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Every person’s life is multifaceted. Our friends, family, and professional life shape our identity and influence how we navigate through life.
When coming out, LGBTQ+ people must navigate these different parts of life through a different lens- with some experiences being easier than others. Roberto Sy is from the Philippines and has made Ireland his home over the last five years. He knows all about the challenges in juggling multiple identities, particularly when it comes to his sexuality.
The eldest of four, Roberto had a difficult childhood. His father passed away when he was young, and his family struggled to make ends meet. His mother remarried but tragedy struck for a second time in his adolescence when Roberto’s stepfather also died.
“I was given a lot of responsibility to look after my younger siblings because in the Philippines if you are the eldest that goes along with a lot of responsibilities and expectations,”
Roberto explained. “Especially if you are a single parent - you then either act as the absent mother or the father.”
So much responsibility at such a young age is a difficult thing for anyone to handle, but for Roberto there was an added complication-he was gay.
The Philippines, at the time, was not an accepting place. Roberto faced intense bullying involving physical violence and verbal abuse from his classmates because of their homophobia towards gay people or people they perceived to be gay. “Even now if I’m in a group with a lot of males that triggers something and I don’t feel safe,” he confided.
Throughout his childhood the value of education was ingrained into him by his mother. It was viewed as the key to escaping poverty and having a better life. It also became the lifeline that Roberto clung to during his challenging youth.
“I was driven to prove to others that although society undermined me and my ability, I could still thrive and achieve anything.”
So, when college came calling, it proved to be an open and liberal environment, Roberto could finally embrace who he truly was.
Coming to terms with his sexuality also meant the daunting prospect of having to tell someone else that he was gay for the first time. “So, I have this female best friend and we were always together,” Roberto recalled. “Then one time we were together, and I told her ‘I must tell you something, I think I’m gay’. She started laughing and said ‘Guess what? I’m not into guys, I’m into girls.’”
While breaking the suffocating silence on his sexuality bolstered his confidence, he was still not ready to show this side of himself to his family. However, his mother soon took that choice out of his hands. One day she was cleaning when she noticed a stack of papers in her son’s drawer. They were love letters from his boyfriend at the time. Roberto couldn’t deny it, so he told her he was gay and in a relationship with a man, she didn’t talk to him for a month.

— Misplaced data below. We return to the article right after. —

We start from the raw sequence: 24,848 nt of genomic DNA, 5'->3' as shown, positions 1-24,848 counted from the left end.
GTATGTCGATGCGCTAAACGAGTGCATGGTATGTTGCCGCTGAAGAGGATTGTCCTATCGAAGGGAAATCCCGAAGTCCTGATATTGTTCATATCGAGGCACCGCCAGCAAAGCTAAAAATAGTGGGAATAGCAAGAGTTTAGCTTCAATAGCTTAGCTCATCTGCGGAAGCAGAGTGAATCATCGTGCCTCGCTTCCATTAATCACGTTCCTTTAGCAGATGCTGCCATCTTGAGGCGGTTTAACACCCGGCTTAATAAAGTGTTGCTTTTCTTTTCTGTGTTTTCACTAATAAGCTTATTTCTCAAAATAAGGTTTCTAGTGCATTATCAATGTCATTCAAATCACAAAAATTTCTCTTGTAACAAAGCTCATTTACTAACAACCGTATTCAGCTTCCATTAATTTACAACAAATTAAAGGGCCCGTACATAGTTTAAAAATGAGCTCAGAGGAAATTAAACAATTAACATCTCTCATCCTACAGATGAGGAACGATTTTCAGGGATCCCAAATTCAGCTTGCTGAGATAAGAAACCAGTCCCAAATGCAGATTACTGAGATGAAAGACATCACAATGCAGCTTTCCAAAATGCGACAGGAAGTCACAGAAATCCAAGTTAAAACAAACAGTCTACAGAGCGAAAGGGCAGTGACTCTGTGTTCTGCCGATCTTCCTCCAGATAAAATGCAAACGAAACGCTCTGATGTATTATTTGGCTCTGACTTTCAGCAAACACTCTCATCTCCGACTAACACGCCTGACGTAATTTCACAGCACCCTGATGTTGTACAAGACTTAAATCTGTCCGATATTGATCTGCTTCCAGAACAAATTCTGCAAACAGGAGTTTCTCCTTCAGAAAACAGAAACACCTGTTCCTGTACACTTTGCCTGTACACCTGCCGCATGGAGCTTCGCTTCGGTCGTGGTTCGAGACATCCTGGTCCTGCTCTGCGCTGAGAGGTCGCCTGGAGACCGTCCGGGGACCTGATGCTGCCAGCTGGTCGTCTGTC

“She would go to church everyday praying that I might change. Not because she wasn’t accepting, but because she was fearful of society being less open-minded at the time.”
With this weight off his shoulders he was able to focus on pursuing his dream job. He graduated from university in 2001 and began working with Accenture in the Philippines in 2006.
Fearful that his career could be potentially in jeopardy if his colleagues found out that he was gay, Roberto made the difficult decision to go back in the closet at work. “I would fabricate stories about myself saying that I was going out with a girl,” he said somewhat sheepishly.
However, this changed when he was given the opportunity to lead Accenture’s LGBTQ+ network in the Philippines in 2008 and a year after he was given the opportunity to grow the community in South-East Asia. He succeeded in getting gender neutral toilets in the Filipino office and sought a change in the dress code for employees to scrap different rules for male and females to make it more welcoming to trans and gender non-conforming people. Accenture became one of the first corporations to be visible for Pride in the Philippines.
Witnessing his employer outwardly accept LGBTQ+ employees gave him the courage to tell his co-workers that he was gay.
“Getting to become an active member of the community was an inspirational moment for me, because I know how it feels to hide, I know how it feels to conceal yourself, and by doing this - you don’t get to realise your full potential.”
In 2016 he moved to Ireland and was given the opportunity to lead Accenture’s LGBTQ+ community for a part of the business in Ireland.
“All I knew about Ireland was that it was the birthplace of Boyzone, my favourite boyband,” he laughs. So, the move was a leap of faith. His relationship with his mother has since gone from strength to strength. “My mum has really embraced who I am.” In 2018 she visited Ireland during the summer and his coming out journey came full circle when she went along to Dublin Pride with him. “I told her ‘Mum, Accenture is joining the Dublin Pride parade, do you want to join?’ and she did - that was a seriously special moment.’’
It’s a continuous journey, however having a network of support in the workplace, whether that be in person or virtually, gives Roberto and so many others the confidence and empowerment to bring their true authentic selves to work every day. It’s important that people feel a sense of belonging at work, it helps you advance, drive growth, and feel empowered to innovate at the same time.